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The Group Travel Leader Going on Faith Select Traveler

A Natural Agenda at Parks

Lake Barkley State Resort Park


Lake Barkley Resort State Park overlooks a lush 134-mile-long lake, where visitors can swim, fish and hike to their heart’s content. Lake Barkley is one of two lakes that surround the national recreation area known as Land Between the Lakes, a strip of undeveloped landscape that features hiking, camping, an elk and bison prairie, and an 1850s living-history farm called Homeplace.

Across from Land Between the Lakes, Lake Barkley’s 120-room lodge was designed with a beautiful combination of Western red cedar, Douglas fir timber and towering glass windows. Groups will find plenty of opportunities to unwind in this little slice of paradise, which includes an 18-hole golf course, a racquetball court, trap shooting, a glass-covered indoor pool and an outdoor pool overlooking the lake.

“The atmosphere and scenery make this park special,” said Gil Lawson, information officer at Kentucky State Parks. “The lake is simply beautiful and enticing. It’s a place to retreat, refresh and rewind.”

The recently renovated convention center at Lake Barkley accommodates up to 900 guests, in addition to two smaller reception rooms that seat 150 apiece. Meeting attendees can enjoy a buffet of traditional Kentucky fare in the Windows on the Water restaurant, which prides itself on serving locally sourced favorites like fried catfish, hot brown casserole and country vegetables. Alcoholic beverages are available as well.

“If ordering from the menu, you’ll find everything from a delicious steak to fried green tomatoes and a healthy chicken wrap,” said Lawson.

Custer State Park

South Dakota

Custer State Park is much more than an outdoor recreational area. As a 71,000-acre wildlife preserve, this expanse in the Black Hills region provides a rare opportunity to glimpse 1,300 free-roaming buffalo, a remnant of the great herds that once swept across North American plains by the millions.

“The park is known internationally for its free-roaming wildlife,” said Gina Konechne, regional director of sales and marketing at the park. “Many of the encouraged group activities involve experiences with the fantastic spread of different animals out here.”

For an after-hours adventure, attendees can savor the sights along a guided horseback ride, veer off-road during the Buffalo Safari Jeep Tour or venture out to a mountain meadow canyon for the Hayride and Chuckwagon Cookout. Hiking, paddleboarding, mountain biking and kayaking are high in demand among visitors as well.

There are four beautiful lodges in the park, three with meeting space. The State Game Lodge, the largest and most popular venue for meeting groups, once served as President Calvin Coolidge’s summer White House during the 1920s. Its meeting facilities include a 4,000-square-foot open-air pavilion and two smaller banquet halls with creekside patio access. The Sylvan Lake Lodge features a 3,500-square-foot wooden interior with a fireplace and floor-to-ceiling windows, and the Blue Bell Lodge offers a 1,000-square-foot banquet room.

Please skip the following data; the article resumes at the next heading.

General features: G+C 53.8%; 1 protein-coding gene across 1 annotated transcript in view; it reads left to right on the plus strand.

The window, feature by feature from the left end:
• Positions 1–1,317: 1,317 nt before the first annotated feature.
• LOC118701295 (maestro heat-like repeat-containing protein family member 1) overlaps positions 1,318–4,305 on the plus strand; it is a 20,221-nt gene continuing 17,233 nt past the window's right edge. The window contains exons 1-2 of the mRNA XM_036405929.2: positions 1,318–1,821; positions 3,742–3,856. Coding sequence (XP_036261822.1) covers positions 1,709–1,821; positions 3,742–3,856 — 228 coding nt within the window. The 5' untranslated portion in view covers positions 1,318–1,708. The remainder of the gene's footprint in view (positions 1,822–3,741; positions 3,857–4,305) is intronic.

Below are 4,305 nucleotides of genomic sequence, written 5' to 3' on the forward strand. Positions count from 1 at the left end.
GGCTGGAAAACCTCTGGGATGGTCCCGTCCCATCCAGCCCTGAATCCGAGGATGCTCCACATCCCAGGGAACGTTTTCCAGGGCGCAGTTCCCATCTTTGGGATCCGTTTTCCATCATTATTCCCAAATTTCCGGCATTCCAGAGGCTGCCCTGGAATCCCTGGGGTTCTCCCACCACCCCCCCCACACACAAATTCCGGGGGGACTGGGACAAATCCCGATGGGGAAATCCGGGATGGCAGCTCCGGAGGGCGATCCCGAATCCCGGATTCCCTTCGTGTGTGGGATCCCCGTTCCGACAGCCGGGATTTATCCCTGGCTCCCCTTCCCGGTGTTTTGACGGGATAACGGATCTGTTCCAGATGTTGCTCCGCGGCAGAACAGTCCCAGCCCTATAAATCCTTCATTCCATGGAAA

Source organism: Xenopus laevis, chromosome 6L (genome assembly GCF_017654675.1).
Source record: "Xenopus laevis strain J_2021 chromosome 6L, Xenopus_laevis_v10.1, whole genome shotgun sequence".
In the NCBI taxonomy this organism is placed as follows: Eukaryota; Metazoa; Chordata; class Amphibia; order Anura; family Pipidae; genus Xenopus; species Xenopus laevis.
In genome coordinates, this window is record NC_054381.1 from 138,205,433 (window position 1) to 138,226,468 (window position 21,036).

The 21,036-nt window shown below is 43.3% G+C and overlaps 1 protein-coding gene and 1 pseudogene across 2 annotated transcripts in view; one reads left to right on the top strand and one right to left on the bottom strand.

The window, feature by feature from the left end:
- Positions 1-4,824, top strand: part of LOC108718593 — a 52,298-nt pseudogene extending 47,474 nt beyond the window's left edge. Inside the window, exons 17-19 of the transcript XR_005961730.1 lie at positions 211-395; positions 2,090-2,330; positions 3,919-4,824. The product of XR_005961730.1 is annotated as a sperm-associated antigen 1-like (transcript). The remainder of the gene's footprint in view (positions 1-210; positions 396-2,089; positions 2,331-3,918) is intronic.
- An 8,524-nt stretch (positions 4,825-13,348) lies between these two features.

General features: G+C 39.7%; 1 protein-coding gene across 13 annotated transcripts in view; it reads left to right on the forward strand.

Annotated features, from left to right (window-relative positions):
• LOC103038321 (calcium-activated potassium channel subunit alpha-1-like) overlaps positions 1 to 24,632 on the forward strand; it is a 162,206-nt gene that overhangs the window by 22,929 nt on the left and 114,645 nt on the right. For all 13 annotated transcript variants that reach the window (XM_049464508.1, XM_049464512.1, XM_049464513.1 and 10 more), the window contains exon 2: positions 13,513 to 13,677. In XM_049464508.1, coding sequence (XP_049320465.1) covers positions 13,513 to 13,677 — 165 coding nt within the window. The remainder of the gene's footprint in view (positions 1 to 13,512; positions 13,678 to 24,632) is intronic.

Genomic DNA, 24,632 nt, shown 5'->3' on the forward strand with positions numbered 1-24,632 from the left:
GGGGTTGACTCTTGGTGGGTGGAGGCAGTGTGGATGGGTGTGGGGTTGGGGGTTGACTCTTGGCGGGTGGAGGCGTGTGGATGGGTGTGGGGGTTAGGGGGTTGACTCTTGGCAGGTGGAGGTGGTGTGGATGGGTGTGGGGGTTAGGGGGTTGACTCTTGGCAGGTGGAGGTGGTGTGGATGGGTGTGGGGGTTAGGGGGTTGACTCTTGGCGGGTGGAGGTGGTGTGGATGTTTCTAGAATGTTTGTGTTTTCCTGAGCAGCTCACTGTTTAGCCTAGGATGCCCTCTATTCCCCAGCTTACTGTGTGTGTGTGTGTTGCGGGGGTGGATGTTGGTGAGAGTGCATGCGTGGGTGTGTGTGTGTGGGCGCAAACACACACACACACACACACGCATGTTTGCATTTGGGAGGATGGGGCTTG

Salt Fork State Park


As Ohio’s largest state park, Salt Fork State Park is sure to keep every attendee entertained with 17,229 acres of recreational facilities. The Salt Fork Lodge offers 148 guest rooms with private balconies or patios, and 53 cabins, with an adjacent 7,000-square-foot conference center.

One of the advantages of the park is that groups can enjoy great views and team-building fun from the comfort and modern amenities of the lodge, which trails the shore of the state’s biggest inland beach. Between sessions, attendees can take advantage of the heated pool, the hot tub, the tennis court, the golf course, volleyball courts, shuffleboard, boating and more.

For those eager to delve into nature, the surrounding terrain encompasses 14 miles of leisurely hiking trails through meadows and woodland, as well as historic structures like the Kennedy Stone House, an 1800s home overlooking Sugar Tree Fork that is listed on the National Register of Historic Sites.

The area is also the source of many Bigfoot sightings, drawing the attention of national broadcasts like “Finding Bigfoot” and the “The Today Show.” Every year, the park hosts events like the Annual Bigfoot Conference and Creature Weekend, as well as monthly Bigfoot night hikes led by paranormal investigators Alan and Jesse from “Fathom Frontiers.”

“We have a map of marked sightings that we give to guests,” said Bobbi Taylor, sales manager at the park. “Even the local newspaper photographer and his wife had an encounter.”

For a bite to eat, groups can stop by Timber’s Restaurant for a plate of grilled salmon or forest mushroom risotto. Visitors would be remiss not to try the signature local dessert: the Salt Fork Pretzel. To make this rich treat, a pastry chef stuffs a pretzel with cream cheese, deep-fries it with caramel and chocolate, and then tops it off with candied nuts, powdered sugar, cinnamon and vanilla ice cream.